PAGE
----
A syllabus is not fixed and basically a “living syllabus” can be updated as often as the teacher considers it necessary. This creates a vibrant, living document that students can interact with. Of course, the interaction between the instructor and the students is a major factor in updating the program. Unfortunately, the emphasis is sometimes too much on a programme given by an international institute which does not allow much interaction between the institute, the instructor and the students. In this case, we cannot refer to a “living syllabus”.
An international institute program can be basically a policy guide to be used to generate a “living syllabus” for the local group. So you can find a different program among the local groups while teaching the same concepts and principles.
Shobukai Dojo Syllabus
A Tomiki Aikido Syllabus can focus on various options for study and training, depending on the kind of dojo students.
Competition as the main goal
Bodywork, efficient body movement
Self-protection and self-defense
The Shobukai Syllabus is based on the ideas and concepts of Kenji Tomiki and his nearest followers. There is an influence of other Aikido methods and Bodywork of independent instructors.
The program is built around various types of core concepts.
Our hands are one of the most important tools of our body. Tegatana translates into “sword hand”, but also includes the arm.
Basic arm movements can be performed either stationary or dynamically. The stationary method emphasises the use of the “Koshi” synchronized with arm movements (tegatana). A dynamic version is integrating footwork.
Basic arm movements are based upon the basic arm movements developped by Kenji Tomiki.
The Stationary Method
The 1st part of the videoclip gives a overal impression, the 2nd half focussing on the use of the koshi.
The Dynamic Method
The integration of footwork into the tegatana exercises is the first step for practising “hakkei” or sudden power.
Hakkei Tegatana Dosa
When practising tegatana dosa in a stationary or dynamic way, movements are relatively big. The performance is quite slow and with no explosive power. After several years of training, sudden power or Hakkei may be introduced.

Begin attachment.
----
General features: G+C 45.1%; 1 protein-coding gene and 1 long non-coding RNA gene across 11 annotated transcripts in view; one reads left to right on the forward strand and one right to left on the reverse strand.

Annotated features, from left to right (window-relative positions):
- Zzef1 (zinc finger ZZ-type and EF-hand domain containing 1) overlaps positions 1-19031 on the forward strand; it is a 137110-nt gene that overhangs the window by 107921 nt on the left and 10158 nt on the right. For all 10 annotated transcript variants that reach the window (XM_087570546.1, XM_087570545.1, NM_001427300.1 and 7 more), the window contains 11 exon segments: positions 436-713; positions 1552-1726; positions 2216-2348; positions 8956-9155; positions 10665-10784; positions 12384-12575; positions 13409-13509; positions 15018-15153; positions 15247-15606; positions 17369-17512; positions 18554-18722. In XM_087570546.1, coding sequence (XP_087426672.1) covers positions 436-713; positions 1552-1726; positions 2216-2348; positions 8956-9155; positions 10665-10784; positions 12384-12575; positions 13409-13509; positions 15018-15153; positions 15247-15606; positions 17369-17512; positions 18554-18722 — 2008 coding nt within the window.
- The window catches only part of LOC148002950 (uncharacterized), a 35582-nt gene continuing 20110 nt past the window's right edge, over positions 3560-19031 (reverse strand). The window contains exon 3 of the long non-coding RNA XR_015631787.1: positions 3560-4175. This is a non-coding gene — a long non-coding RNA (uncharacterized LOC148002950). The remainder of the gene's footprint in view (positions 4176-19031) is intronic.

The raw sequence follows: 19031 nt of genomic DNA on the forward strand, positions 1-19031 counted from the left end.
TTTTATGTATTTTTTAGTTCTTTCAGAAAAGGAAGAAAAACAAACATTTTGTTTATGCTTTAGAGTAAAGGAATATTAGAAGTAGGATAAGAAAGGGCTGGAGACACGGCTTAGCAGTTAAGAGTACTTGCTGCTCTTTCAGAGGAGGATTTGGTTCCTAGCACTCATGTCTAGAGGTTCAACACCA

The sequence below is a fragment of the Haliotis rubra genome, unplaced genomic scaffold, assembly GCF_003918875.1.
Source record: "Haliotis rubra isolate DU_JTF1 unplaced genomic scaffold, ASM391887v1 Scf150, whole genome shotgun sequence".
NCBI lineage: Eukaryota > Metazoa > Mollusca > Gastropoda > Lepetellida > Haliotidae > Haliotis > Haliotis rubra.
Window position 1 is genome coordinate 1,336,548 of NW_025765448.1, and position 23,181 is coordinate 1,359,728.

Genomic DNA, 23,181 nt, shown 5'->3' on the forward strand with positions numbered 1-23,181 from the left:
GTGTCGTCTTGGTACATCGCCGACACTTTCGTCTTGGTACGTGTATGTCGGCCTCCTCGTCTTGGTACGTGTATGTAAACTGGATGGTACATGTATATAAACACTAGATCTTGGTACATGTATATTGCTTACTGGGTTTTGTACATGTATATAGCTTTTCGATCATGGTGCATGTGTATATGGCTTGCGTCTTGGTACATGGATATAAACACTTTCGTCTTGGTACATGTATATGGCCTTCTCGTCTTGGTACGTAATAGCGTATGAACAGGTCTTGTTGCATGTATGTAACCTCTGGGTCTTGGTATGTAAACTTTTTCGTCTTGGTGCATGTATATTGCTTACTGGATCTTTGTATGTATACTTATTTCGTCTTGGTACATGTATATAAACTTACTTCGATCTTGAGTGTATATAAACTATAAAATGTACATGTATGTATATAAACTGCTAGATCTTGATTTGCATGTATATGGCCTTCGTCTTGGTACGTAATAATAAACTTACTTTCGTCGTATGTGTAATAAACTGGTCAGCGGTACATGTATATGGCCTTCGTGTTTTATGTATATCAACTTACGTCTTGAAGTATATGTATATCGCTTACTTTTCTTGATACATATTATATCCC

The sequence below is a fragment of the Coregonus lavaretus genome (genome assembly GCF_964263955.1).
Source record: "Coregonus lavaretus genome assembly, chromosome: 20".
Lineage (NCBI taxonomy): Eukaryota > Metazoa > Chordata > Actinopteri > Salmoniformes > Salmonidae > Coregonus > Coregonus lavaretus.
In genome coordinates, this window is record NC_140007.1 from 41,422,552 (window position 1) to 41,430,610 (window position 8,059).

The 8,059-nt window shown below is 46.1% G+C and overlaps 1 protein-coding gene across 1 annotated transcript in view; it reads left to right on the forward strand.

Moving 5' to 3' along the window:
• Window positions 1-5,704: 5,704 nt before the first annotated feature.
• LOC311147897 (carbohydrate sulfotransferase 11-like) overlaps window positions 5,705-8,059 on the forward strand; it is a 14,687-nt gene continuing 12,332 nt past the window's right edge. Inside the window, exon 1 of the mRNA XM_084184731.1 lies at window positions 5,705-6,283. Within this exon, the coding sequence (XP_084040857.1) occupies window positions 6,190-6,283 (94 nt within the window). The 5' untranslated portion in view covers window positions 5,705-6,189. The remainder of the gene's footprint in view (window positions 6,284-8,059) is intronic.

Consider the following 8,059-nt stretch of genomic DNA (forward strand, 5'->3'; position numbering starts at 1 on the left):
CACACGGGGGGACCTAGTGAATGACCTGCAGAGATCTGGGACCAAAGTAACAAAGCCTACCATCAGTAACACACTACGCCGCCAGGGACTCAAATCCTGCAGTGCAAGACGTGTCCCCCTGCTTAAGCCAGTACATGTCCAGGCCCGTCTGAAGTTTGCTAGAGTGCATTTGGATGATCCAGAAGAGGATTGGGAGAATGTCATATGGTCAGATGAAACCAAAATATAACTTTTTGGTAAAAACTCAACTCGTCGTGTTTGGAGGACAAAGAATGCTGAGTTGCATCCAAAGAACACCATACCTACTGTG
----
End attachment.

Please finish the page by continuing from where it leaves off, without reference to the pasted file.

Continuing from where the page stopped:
Footwork – Unsoku-ho
In the Tomiki Aikido method a formalized exercise is wellknown by most of the practitioners. Because the focus is more on the pattern or in which direction to move, the most basic ways of footwork is in the backround. In the syllabus, the basic ways of footwork (ayumi ashi, tsuri ashi and tsugi ashi) is mentioned as a basic exercise. The different methods are integrated in the dynamic tegatana exercises. When practising footwork, the arms are hold high and the intention is to hold a big ball between the arms. The arms are not used to push or pull, the power comes from the footwork initiated by the koshi.
Ayumi Ashi forward
Ayumi Ashi backward
Testing the solo exercises
Sometimes during training, the instructor can test the posture and movement of the student or to give feedback (interaction). All the movements of the solo-exercises can be tested.
Some testing examples
Testing posture and tsugi ashi
Kumi Kata (Judo)
The definition of Kumi Kata is grip fighting. The word “grip fighting” means to take a grip that will give you an advantage over your opponent. But also not to allow your opponent to take a comfortable grip to be able to counter.
The mastery of Judo Kumi Kata is a critical component for any judoka to succeed in modern judo. Without this skill being very well developed it is difficult to see how any judoka can experience the ability to throw ones opponent cleanly, effortlessly and with grace and beauty.
Ridatsu ho & Seigyo ho
Grasping the wrist in Aikido is a kind of strategy skill similar to the strategy skill of Judo Kumi Kata. Without this skill, we are not able to perform kuzushi and waza. Tegatana kihon dosa (basic hand and arm movements) can be used as a setting up for gripping skills and controlling the opponent: Seigyo ho On the other hand, kihon dosa can be used as a defensive action when the opponent is grasping you: Ridatsu ho
Both methods will depend on a correct and powerfull gripping skill.
The are different ways to grasp the wrist of opponent. The purpose of grasping the wrist is to control the opponent action.
The comments of holding the sword, the golf ball and the soft tanto apply also for grasping a wrist.
Some examples of grasping the wrist
The example shows an offensive way to capture the wrist of the opponent. When the opponent performs an offensive movement, you can apply a basic arm movement and then grab the wrist.
How to seize
A strong grip can be catogorised in 3 major metods. See picture.
In essence, grasping the wrist in Aikido is similar to grasping the hilt of a sword. The basic rule is to grip firmly with the middle finger and thumb, keeping contact with the base of the little finger.
A study performed by The University of Western Ontario on the Individual finger strength and published in Journal of Hand Therapy gives the following results: The percentage contributions of the index, middle, ring, and small fingers to grip were approximately 25%, 35%, 25%, and 14%, respectively.